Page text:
What to expect on test day: before the test

The most important part of doing well on the ACT or SAT is what you do in the months leading up to the test: meeting regularly with your tutor, completing your homework, using practice tests to check your progress and identify weaknesses, etc. However, there are several things that you can do in the few days leading up to your exam that can maximize your score. In the first installment of this 3-part blog series, we'll focus on these finishing touches that can ensure you do as well as possible on test day.

Final review 

For most students, the day before your official test will be a Friday. If you have school assignments due, get them finished early in the week. Spend your Friday like any other school day, and try to wrap up your studies and activities at a reasonable hour.

It's okay to review a little—emphasis on little. A good guideline is no more than 30 minutes. If there’s one particular part of the test that you’ve focused the most on, you may want to complete a few practice problems from that section. Think about the most important overall principles you and your tutor have discussed. These should be personalized, but here are a few possibilities that many students can benefit from:

English (ACT)/Writing (SAT):

  1. When in doubt, identify the main verb of a sentence and its subject. This will allow you to find what is essential to the sentence (the independent clause) and what is not essential (dependent clauses and phrases). From here, apply the punctuation rules you know that determine how these parts of sentences can be linked.
  2. All things equal, choose concise and straightforward answers. The shortest answer choice is often correct.

Math (ACT & SAT):

  1. Write all of your thinking down on the paper. Add as much info as possible to geometric figures, and double check that your answers are correct.
  2. If you’re stuck, try plugging in numbers for variables to see if that helps.

Reading (ACT & SAT):

  1. Don’t stray too far from the passage. Make sure every answer choice is backed up by evidence from the passage.
  2. Avoid extreme answer choices. Choose neutral, middle-of-the-road answers.

Science (ACT only):

  1. Focus on the data presented in the tables and graphs. Do minimal reading.


Once you’re done reviewing, it’s time to take care of some logistical things. Follow these three easy steps to make your test day as stress-free as possible:

  1. Take some time to prepare the materials that you will take with you to the test center. Bring at least one bottle of water and a light snack. Make sure you’ve got plenty of sharpened #2 pencils, and double check that your calculator batteries are charged. Pack all of these items together with your admissions ticket so that you won’t need to search for anything in the morning.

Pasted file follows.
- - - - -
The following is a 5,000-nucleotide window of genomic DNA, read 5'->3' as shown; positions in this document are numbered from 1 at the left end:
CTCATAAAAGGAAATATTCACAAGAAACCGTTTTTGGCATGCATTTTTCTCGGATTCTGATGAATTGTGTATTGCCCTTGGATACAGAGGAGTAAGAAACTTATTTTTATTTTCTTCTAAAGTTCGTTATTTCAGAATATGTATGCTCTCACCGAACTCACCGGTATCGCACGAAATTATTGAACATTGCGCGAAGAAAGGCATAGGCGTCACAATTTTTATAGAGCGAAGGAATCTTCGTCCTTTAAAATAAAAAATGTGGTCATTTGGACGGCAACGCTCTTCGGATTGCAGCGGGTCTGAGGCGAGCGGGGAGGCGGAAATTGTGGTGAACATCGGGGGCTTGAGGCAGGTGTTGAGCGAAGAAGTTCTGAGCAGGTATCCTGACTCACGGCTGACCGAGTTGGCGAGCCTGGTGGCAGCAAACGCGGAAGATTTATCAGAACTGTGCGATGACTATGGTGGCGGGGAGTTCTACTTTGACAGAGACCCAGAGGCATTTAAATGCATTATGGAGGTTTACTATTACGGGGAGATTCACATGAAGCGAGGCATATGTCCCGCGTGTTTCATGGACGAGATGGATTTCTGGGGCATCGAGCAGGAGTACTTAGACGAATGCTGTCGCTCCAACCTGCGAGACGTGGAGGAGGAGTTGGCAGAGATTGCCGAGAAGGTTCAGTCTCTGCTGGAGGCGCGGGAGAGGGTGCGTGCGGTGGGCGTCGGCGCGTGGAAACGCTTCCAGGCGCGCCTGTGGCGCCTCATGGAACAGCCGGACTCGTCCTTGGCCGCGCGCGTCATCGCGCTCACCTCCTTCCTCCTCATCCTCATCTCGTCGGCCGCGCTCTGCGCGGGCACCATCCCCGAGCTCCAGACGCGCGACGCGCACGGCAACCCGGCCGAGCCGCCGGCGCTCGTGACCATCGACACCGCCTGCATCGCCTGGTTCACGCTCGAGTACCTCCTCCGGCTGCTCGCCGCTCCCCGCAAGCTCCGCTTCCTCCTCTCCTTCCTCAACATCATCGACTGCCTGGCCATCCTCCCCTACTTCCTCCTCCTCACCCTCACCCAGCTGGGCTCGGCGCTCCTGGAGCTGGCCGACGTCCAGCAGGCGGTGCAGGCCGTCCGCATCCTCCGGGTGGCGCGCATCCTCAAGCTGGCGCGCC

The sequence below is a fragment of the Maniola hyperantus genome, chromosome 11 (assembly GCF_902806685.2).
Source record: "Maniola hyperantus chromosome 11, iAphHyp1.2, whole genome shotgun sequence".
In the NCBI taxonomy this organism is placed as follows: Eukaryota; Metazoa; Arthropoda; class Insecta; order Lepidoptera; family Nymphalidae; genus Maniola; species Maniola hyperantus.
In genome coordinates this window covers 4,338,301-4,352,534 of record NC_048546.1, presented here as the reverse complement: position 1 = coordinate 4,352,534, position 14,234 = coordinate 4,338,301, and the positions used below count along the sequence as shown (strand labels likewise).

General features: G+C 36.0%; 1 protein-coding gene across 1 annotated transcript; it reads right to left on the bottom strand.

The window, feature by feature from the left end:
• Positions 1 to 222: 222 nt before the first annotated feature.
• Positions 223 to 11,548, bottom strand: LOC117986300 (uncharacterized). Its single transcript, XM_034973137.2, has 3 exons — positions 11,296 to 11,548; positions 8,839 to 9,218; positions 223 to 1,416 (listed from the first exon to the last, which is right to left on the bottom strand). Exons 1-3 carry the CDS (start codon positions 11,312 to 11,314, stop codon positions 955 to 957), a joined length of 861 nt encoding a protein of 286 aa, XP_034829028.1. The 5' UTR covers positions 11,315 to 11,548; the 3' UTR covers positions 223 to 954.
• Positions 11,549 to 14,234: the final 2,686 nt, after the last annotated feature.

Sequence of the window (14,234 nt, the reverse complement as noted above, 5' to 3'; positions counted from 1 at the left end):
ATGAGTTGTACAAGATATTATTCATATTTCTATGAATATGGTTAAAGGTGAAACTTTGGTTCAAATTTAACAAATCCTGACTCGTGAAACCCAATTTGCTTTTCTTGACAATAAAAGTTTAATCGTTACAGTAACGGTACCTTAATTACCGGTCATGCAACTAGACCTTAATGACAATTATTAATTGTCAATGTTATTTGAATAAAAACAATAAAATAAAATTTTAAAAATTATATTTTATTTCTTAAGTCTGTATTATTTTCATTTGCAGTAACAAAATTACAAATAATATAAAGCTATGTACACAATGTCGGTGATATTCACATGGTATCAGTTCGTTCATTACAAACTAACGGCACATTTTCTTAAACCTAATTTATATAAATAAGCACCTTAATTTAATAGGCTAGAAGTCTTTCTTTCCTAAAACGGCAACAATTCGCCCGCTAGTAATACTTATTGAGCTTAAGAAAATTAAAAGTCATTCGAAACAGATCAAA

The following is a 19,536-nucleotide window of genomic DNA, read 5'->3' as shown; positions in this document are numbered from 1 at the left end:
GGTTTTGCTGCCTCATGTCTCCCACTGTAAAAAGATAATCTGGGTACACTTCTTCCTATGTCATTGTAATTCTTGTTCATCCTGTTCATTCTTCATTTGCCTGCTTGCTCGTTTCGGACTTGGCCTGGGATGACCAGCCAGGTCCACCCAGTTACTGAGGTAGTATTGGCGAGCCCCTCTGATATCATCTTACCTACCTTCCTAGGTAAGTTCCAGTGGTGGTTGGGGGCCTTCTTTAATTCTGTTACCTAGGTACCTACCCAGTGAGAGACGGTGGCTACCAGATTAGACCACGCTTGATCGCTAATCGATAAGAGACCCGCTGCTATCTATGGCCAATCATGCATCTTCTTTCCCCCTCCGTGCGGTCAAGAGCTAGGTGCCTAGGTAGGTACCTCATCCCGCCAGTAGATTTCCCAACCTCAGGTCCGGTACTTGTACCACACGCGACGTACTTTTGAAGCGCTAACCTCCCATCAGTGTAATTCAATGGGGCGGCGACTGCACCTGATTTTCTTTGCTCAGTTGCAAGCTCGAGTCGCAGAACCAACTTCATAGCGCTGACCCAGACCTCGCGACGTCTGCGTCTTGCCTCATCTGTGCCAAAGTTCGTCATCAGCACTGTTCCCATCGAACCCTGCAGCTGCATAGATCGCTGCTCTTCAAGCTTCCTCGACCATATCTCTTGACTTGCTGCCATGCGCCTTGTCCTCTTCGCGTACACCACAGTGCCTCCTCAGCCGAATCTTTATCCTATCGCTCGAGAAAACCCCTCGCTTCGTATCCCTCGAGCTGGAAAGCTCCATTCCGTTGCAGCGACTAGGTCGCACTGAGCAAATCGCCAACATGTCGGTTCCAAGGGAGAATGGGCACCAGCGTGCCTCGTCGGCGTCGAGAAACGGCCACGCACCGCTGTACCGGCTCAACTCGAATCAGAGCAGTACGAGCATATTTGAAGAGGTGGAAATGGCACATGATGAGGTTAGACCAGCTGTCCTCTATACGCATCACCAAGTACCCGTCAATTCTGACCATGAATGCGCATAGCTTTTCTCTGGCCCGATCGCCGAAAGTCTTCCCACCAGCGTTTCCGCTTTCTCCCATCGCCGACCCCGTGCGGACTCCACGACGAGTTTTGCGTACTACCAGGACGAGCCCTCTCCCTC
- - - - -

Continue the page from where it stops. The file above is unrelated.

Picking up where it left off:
2. Get to bed early! Being well rested is much more important than doing last-minute cramming. There is no single, crucial piece of content that you are going to learn the night before the test that is going to make or break your score. However, if you are tired on test day, you might score significantly lower than you otherwise would have.
  3. Wake up early enough so that you have plenty of time to get ready without rushing. Eat a full breakfast and bring a snack with you to the test center.

The night before your official exam can be a stressful time. If you follow the advice above, you’ll not only calm your nerves, but you’ll also put yourself in the best position to maximize your score.

Click here to find out what you can expect at the test center.

Need more individualized advice?

The recommendations above are general suggestions. If you have specific questions, reach out to our experts here. We’re happy to help in any way we can.

About ArborBridge

ArborBridge is the global leader in innovative, digital, one-on-one tutoring. With nearly a decade of experience teaching students online, ArborBridge supports students of all kinds: home schoolers, AP students, test preppers, and more. Our tutors specialize in creating personalized plans and in providing compassionate support for students and families.

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